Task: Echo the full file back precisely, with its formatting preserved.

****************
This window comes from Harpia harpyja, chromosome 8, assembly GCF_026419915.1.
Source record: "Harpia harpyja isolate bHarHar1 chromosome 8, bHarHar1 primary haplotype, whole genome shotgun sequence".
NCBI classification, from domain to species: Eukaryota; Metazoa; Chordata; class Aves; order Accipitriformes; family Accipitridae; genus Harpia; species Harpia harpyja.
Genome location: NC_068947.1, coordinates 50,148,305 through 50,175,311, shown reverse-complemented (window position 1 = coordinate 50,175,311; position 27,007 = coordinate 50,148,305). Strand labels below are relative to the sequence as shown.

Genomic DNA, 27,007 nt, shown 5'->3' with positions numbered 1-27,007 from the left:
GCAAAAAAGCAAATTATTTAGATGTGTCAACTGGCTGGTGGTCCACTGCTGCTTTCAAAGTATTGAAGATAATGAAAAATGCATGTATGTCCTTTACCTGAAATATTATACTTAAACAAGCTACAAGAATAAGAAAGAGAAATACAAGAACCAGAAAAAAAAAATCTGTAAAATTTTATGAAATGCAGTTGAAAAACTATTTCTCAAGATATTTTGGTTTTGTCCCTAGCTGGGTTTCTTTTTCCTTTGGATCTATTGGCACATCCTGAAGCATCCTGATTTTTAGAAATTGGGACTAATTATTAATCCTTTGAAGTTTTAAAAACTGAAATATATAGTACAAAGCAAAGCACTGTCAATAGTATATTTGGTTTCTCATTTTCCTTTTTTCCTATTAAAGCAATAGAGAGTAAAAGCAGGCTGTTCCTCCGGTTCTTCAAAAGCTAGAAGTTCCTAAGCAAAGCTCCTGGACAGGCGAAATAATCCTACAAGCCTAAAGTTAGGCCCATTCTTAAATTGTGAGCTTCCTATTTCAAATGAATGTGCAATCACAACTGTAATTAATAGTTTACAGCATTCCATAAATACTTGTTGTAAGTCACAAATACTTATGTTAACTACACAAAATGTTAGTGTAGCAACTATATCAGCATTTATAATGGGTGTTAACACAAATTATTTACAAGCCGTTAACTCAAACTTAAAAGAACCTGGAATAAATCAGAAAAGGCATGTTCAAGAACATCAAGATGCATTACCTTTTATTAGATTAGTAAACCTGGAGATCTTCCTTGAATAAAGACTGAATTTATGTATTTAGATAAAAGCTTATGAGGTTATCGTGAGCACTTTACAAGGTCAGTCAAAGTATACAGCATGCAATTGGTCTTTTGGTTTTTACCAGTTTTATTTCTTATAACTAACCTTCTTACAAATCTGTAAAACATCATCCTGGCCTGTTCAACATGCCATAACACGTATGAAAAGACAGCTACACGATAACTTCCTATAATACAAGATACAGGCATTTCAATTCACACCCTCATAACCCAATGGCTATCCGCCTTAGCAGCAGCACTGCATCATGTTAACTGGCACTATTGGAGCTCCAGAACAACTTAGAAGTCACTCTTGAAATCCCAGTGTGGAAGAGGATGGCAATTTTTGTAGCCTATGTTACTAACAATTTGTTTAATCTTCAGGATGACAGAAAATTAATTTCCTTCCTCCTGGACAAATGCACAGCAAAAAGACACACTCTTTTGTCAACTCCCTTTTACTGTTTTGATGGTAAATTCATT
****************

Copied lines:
This window comes from Harpia harpyja, chromosome 8, assembly GCF_026419915.1.
Source record: "Harpia harpyja isolate bHarHar1 chromosome 8, bHarHar1 primary haplotype, whole genome shotgun sequence".
NCBI classification, from domain to species: Eukaryota; Metazoa; Chordata; class Aves; order Accipitriformes; family Accipitridae; genus Harpia; species Harpia harpyja.
Genome location: NC_068947.1, coordinates 50,148,305 through 50,175,311, shown reverse-complemented (window position 1 = coordinate 50,175,311; position 27,007 = coordinate 50,148,305). Strand labels below are relative to the sequence as shown.

Genomic DNA, 27,007 nt, shown 5'->3' with positions numbered 1-27,007 from the left:
GCAAAAAAGCAAATTATTTAGATGTGTCAACTGGCTGGTGGTCCACTGCTGCTTTCAAAGTATTGAAGATAATGAAAAATGCATGTATGTCCTTTACCTGAAATATTATACTTAAACAAGCTACAAGAATAAGAAAGAGAAATACAAGAACCAGAAAAAAAAAATCTGTAAAATTTTATGAAATGCAGTTGAAAAACTATTTCTCAAGATATTTTGGTTTTGTCCCTAGCTGGGTTTCTTTTTCCTTTGGATCTATTGGCACATCCTGAAGCATCCTGATTTTTAGAAATTGGGACTAATTATTAATCCTTTGAAGTTTTAAAAACTGAAATATATAGTACAAAGCAAAGCACTGTCAATAGTATATTTGGTTTCTCATTTTCCTTTTTTCCTATTAAAGCAATAGAGAGTAAAAGCAGGCTGTTCCTCCGGTTCTTCAAAAGCTAGAAGTTCCTAAGCAAAGCTCCTGGACAGGCGAAATAATCCTACAAGCCTAAAGTTAGGCCCATTCTTAAATTGTGAGCTTCCTATTTCAAATGAATGTGCAATCACAACTGTAATTAATAGTTTACAGCATTCCATAAATACTTGTTGTAAGTCACAAATACTTATGTTAACTACACAAAATGTTAGTGTAGCAACTATATCAGCATTTATAATGGGTGTTAACACAAATTATTTACAAGCCGTTAACTCAAACTTAAAAGAACCTGGAATAAATCAGAAAAGGCATGTTCAAGAACATCAAGATGCATTACCTTTTATTAGATTAGTAAACCTGGAGATCTTCCTTGAATAAAGACTGAATTTATGTATTTAGATAAAAGCTTATGAGGTTATCGTGAGCACTTTACAAGGTCAGTCAAAGTATACAGCATGCAATTGGTCTTTTGGTTTTTACCAGTTTTATTTCTTATAACTAACCTTCTTACAAATCTGTAAAACATCATCCTGGCCTGTTCAACATGCCATAACACGTATGAAAAGACAGCTACACGATAACTTCCTATAATACAAGATACAGGCATTTCAATTCACACCCTCATAACCCAATGGCTATCCGCCTTAGCAGCAGCACTGCATCATGTTAACTGGCACTATTGGAGCTCCAGAACAACTTAGAAGTCACTCTTGAAATCCCAGTGTGGAAGAGGATGGCAATTTTTGTAGCCTATGTTACTAACAATTTGTTTAATCTTCAGGATGACAGAAAATTAATTTCCTTCCTCCTGGACAAATGCACAGCAAAAAGACACACTCTTTTGTCAACTCCCTTTTACTGTTTTGATGGTAAATTCATT